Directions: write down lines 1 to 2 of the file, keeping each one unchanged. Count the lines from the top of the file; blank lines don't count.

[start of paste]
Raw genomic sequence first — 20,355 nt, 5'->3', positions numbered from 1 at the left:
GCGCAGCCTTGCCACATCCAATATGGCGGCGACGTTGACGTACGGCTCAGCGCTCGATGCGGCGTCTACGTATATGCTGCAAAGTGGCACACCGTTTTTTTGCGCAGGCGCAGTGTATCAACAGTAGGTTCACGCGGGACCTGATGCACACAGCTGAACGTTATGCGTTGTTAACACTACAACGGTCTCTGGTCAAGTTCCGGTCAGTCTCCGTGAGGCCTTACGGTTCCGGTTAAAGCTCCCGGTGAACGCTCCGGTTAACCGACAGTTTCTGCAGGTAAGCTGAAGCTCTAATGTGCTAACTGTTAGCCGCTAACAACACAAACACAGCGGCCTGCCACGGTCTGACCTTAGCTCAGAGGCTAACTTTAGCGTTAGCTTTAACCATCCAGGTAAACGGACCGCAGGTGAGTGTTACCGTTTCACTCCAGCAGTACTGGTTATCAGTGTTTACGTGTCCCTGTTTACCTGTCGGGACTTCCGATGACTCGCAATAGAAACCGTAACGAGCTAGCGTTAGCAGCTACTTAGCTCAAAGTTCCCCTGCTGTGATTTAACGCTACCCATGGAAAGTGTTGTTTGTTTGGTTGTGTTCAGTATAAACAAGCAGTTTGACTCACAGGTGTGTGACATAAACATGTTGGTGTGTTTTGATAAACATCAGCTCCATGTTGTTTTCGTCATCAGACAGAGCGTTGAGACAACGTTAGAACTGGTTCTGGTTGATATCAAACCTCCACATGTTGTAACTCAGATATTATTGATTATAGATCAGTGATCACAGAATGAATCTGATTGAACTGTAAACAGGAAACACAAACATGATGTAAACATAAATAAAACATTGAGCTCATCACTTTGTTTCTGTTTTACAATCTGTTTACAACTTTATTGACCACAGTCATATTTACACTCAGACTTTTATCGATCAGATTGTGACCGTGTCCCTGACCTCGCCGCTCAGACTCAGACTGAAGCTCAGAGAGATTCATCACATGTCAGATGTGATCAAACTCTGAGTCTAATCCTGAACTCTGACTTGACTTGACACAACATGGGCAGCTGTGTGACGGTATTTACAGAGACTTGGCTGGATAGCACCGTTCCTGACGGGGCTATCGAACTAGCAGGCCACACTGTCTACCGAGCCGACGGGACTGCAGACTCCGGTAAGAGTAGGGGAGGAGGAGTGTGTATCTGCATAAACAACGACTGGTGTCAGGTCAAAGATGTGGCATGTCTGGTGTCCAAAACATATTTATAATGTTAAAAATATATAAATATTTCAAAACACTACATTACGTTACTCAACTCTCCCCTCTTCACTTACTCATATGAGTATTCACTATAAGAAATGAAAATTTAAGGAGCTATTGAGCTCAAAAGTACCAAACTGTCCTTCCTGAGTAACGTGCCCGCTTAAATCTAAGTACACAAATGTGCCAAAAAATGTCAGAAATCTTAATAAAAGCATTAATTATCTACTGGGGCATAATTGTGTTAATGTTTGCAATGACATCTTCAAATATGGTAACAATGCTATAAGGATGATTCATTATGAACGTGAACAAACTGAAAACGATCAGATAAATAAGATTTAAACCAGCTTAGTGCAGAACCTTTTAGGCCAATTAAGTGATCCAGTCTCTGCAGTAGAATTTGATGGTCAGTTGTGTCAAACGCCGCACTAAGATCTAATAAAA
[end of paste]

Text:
Raw genomic sequence first — 20,355 nt, 5'->3', positions numbered from 1 at the left:
GCGCAGCCTTGCCACATCCAATATGGCGGCGACGTTGACGTACGGCTCAGCGCTCGATGCGGCGTCTACGTATATGCTGCAAAGTGGCACACCGTTTTTTTGCGCAGGCGCAGTGTATCAACAGTAGGTTCACGCGGGACCTGATGCACACAGCTGAACGTTATGCGTTGTTAACACTACAACGGTCTCTGGTCAAGTTCCGGTCAGTCTCCGTGAGGCCTTACGGTTCCGGTTAAAGCTCCCGGTGAACGCTCCGGTTAACCGACAGTTTCTGCAGGTAAGCTGAAGCTCTAATGTGCTAACTGTTAGCCGCTAACAACACAAACACAGCGGCCTGCCACGGTCTGACCTTAGCTCAGAGGCTAACTTTAGCGTTAGCTTTAACCATCCAGGTAAACGGACCGCAGGTGAGTGTTACCGTTTCACTCCAGCAGTACTGGTTATCAGTGTTTACGTGTCCCTGTTTACCTGTCGGGACTTCCGATGACTCGCAATAGAAACCGTAACGAGCTAGCGTTAGCAGCTACTTAGCTCAAAGTTCCCCTGCTGTGATTTAACGCTACCCATGGAAAGTGTTGTTTGTTTGGTTGTGTTCAGTATAAACAAGCAGTTTGACTCACAGGTGTGTGACATAAACATGTTGGTGTGTTTTGATAAACATCAGCTCCATGTTGTTTTCGTCATCAGACAGAGCGTTGAGACAACGTTAGAACTGGTTCTGGTTGATATCAAACCTCCACATGTTGTAACTCAGATATTATTGATTATAGATCAGTGATCACAGAATGAATCTGATTGAACTGTAAACAGGAAACACAAACATGATGTAAACATAAATAAAACATTGAGCTCATCACTTTGTTTCTGTTTTACAATCTGTTTACAACTTTATTGACCACAGTCATATTTACACTCAGACTTTTATCGATCAGATTGTGACCGTGTCCCTGACCTCGCCGCTCAGACTCAGACTGAAGCTCAGAGAGATTCATCACATGTCAGATGTGATCAAACTCTGAGTCTAATCCTGAACTCTGACTTGACTTGACACAACATGGGCAGCTGTGTGACGGTATTTACAGAGACTTGGCTGGATAGCACCGTTCCTGACGGGGCTATCGAACTAGCAGGCCACACTGTCTACCGAGCCGACGGGACTGCAGACTCCGGTAAGAGTAGGGGAGGAGGAGTGTGTATCTGCATAAACAACGACTGGTGTCAGGTCAAAGATGTGGCATGTCTGGTGTCCAAAACATATTTATAATGTTAAAAATATATAAATATTTCAAAACACTACATTACGTTACTCAACTCTCCCCTCTTCACTTACTCATATGAGTATTCACTATAAGAAATGAAAATTTAAGGAGCTATTGAGCTCAAAAGTACCAAACTGTCCTTCCTGAGTAACGTGCCCGCTTAAATCTAAGTACACAAATGTGCCAAAAAATGTCAGAAATCTTAATAAAAGCATTAATTATCTACTGGGGCATAATTGTGTTAATGTTTGCAATGACATCTTCAAATATGGTAACAATGCTATAAGGATGATTCATTATGAACGTGAACAAACTGAAAACGATCAGATAAATAAGATTTAAACCAGCTTAGTGCAGAACCTTTTAGGCCAATTAAGTGATCCAGTCTCTGCAGTAGAATTTGATGGTCAGTTGTGTCAAACGCCGCACTAAGATCTAATAAAA